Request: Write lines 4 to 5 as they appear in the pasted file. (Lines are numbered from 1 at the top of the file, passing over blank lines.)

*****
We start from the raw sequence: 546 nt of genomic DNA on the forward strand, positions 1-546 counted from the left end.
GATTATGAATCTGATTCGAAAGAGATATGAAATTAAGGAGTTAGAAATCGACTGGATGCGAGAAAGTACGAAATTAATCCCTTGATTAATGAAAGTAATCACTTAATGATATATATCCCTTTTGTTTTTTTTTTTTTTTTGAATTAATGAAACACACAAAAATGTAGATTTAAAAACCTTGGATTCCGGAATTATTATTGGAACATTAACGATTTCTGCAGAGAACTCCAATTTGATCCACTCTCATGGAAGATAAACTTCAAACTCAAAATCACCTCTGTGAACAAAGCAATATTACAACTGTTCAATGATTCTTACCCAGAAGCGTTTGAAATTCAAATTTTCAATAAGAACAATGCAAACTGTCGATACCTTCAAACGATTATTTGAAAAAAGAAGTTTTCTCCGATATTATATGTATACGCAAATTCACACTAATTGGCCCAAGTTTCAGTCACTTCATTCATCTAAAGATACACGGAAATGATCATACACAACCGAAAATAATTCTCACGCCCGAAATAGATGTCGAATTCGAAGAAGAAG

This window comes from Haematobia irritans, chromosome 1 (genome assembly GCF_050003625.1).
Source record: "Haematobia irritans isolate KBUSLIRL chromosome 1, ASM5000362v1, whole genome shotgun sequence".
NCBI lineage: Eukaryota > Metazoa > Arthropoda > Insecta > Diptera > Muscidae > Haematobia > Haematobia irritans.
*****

Source record: "Haematobia irritans isolate KBUSLIRL chromosome 1, ASM5000362v1, whole genome shotgun sequence".
NCBI lineage: Eukaryota > Metazoa > Arthropoda > Insecta > Diptera > Muscidae > Haematobia > Haematobia irritans.